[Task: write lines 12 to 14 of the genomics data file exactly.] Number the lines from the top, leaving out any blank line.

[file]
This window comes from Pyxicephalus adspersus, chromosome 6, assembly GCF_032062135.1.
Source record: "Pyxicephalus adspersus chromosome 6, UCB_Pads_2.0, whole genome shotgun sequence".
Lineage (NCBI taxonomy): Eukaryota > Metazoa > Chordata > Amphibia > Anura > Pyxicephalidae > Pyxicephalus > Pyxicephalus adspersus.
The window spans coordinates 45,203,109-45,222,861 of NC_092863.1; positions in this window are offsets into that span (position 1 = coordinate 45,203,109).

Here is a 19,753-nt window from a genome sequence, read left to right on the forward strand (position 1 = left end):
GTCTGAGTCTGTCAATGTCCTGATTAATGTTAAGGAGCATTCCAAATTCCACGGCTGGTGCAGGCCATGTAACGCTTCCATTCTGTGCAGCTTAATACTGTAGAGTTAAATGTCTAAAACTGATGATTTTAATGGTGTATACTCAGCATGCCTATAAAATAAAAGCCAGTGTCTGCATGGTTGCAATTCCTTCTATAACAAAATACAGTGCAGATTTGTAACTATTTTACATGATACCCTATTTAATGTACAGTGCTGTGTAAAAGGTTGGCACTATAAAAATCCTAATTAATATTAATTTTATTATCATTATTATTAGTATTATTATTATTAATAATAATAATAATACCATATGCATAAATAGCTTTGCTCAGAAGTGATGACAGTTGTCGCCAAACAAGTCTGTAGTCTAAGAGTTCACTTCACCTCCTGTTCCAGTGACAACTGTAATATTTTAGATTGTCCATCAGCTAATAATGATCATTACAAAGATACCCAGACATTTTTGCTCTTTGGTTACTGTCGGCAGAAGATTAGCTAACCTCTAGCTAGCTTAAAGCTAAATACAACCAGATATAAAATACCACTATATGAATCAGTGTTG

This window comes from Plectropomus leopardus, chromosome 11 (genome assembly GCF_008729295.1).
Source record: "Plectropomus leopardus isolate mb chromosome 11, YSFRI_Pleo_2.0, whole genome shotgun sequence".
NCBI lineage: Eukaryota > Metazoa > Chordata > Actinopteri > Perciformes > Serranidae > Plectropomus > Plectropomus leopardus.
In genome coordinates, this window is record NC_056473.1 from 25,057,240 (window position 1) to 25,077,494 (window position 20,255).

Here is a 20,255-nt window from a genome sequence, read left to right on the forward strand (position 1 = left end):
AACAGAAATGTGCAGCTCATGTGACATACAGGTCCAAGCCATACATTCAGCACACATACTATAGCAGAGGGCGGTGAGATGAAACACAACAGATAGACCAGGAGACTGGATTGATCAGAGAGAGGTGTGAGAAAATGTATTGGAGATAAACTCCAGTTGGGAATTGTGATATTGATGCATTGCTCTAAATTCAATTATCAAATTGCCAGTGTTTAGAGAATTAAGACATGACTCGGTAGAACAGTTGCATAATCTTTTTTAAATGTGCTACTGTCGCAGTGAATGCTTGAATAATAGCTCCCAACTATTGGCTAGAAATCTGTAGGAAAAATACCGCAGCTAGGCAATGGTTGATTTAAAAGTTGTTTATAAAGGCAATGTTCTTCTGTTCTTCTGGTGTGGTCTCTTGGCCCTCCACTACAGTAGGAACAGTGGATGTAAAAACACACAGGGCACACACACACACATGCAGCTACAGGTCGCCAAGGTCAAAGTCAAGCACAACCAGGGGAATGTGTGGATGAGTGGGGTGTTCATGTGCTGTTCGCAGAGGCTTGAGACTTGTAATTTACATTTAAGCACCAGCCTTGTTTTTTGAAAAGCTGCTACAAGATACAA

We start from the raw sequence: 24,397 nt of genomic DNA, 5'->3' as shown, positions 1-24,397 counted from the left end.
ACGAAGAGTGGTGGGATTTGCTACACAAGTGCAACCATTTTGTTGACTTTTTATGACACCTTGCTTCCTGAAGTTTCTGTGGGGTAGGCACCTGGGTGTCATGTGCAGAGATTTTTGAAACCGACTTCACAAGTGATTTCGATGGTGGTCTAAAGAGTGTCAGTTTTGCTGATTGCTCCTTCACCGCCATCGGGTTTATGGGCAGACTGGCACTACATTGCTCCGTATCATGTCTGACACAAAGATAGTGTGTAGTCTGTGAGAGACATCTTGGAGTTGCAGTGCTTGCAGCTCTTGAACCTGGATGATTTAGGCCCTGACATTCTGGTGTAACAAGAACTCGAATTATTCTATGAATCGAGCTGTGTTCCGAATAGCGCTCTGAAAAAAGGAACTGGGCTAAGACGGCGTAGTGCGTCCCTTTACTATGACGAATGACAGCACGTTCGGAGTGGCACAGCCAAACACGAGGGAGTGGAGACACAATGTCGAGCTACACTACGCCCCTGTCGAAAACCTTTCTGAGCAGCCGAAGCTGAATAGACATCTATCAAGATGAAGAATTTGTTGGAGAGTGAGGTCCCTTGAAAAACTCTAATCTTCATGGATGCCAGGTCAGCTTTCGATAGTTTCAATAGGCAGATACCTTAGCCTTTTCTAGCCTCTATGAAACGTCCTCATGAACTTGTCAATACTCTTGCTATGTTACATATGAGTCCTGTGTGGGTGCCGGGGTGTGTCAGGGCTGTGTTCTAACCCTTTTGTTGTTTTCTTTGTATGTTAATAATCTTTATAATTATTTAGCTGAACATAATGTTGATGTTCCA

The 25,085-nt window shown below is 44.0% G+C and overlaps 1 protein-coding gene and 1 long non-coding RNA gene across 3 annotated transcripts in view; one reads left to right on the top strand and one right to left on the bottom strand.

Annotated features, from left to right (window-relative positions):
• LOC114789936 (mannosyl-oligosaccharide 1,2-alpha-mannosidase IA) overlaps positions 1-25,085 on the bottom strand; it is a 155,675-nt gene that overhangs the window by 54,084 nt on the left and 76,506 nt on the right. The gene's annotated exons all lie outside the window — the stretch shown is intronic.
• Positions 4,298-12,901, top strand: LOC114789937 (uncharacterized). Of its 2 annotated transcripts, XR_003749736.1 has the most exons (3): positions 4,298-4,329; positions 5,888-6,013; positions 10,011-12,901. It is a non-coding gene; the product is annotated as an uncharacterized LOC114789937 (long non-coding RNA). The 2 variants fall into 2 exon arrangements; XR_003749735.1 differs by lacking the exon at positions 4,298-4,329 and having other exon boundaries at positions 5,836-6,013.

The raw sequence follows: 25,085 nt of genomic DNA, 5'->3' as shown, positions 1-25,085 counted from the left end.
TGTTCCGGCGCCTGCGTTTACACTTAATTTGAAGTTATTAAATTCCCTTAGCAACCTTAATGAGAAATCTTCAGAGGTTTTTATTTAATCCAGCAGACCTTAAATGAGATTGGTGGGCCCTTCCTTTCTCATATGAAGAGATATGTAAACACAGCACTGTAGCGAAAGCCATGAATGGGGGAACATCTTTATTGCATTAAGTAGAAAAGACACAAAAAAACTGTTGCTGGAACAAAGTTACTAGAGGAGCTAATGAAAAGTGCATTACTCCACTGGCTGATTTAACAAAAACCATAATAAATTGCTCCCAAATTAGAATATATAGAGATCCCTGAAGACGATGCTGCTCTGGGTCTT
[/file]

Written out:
AACAGAAATGTGCAGCTCATGTGACATACAGGTCCAAGCCATACATTCAGCACACATACTATAGCAGAGGGCGGTGAGATGAAACACAACAGATAGACCAGGAGACTGGATTGATCAGAGAGAGGTGTGAGAAAATGTATTGGAGATAAACTCCAGTTGGGAATTGTGATATTGATGCATTGCTCTAAATTCAATTATCAAATTGCCAGTGTTTAGAGAATTAAGACATGACTCGGTAGAACAGTTGCATAATCTTTTTTAAATGTGCTACTGTCGCAGTGAATGCTTGAATAATAGCTCCCAACTATTGGCTAGAAATCTGTAGGAAAAATACCGCAGCTAGGCAATGGTTGATTTAAAAGTTGTTTATAAAGGCAATGTTCTTCTGTTCTTCTGGTGTGGTCTCTTGGCCCTCCACTACAGTAGGAACAGTGGATGTAAAAACACACAGGGCACACACACACACATGCAGCTACAGGTCGCCAAGGTCAAAGTCAAGCACAACCAGGGGAATGTGTGGATGAGTGGGGTGTTCATGTGCTGTTCGCAGAGGCTTGAGACTTGTAATTTACATTTAAGCACCAGCCTTGTTTTTTGAAAAGCTGCTACAAGATACAA

We start from the raw sequence: 24,397 nt of genomic DNA, 5'->3' as shown, positions 1-24,397 counted from the left end.
ACGAAGAGTGGTGGGATTTGCTACACAAGTGCAACCATTTTGTTGACTTTTTATGACACCTTGCTTCCTGAAGTTTCTGTGGGGTAGGCACCTGGGTGTCATGTGCAGAGATTTTTGAAACCGACTTCACAAGTGATTTCGATGGTGGTCTAAAGAGTGTCAGTTTTGCTGATTGCTCCTTCACCGCCATCGGGTTTATGGGCAGACTGGCACTACATTGCTCCGTATCATGTCTGACACAAAGATAGTGTGTAGTCTGTGAGAGACATCTTGGAGTTGCAGTGCTTGCAGCTCTTGAACCTGGATGATTTAGGCCCTGACATTCTGGTGTAACAAGAACTCGAATTATTCTATGAATCGAGCTGTGTTCCGAATAGCGCTCTGAAAAAAGGAACTGGGCTAAGACGGCGTAGTGCGTCCCTTTACTATGACGAATGACAGCACGTTCGGAGTGGCACAGCCAAACACGAGGGAGTGGAGACACAATGTCGAGCTACACTACGCCCCTGTCGAAAACCTTTCTGAGCAGCCGAAGCTGAATAGACATCTATCAAGATGAAGAATTTGTTGGAGAGTGAGGTCCCTTGAAAAACTCTAATCTTCATGGATGCCAGGTCAGCTTTCGATAGTTTCAATAGGCAGATACCTTAGCCTTTTCTAGCCTCTATGAAACGTCCTCATGAACTTGTCAATACTCTTGCTATGTTACATATGAGTCCTGTGTGGGTGCCGGGGTGTGTCAGGGCTGTGTTCTAACCCTTTTGTTGTTTTCTTTGTATGTTAATAATCTTTATAATTATTTAGCTGAACATAATGTTGATGTTCCA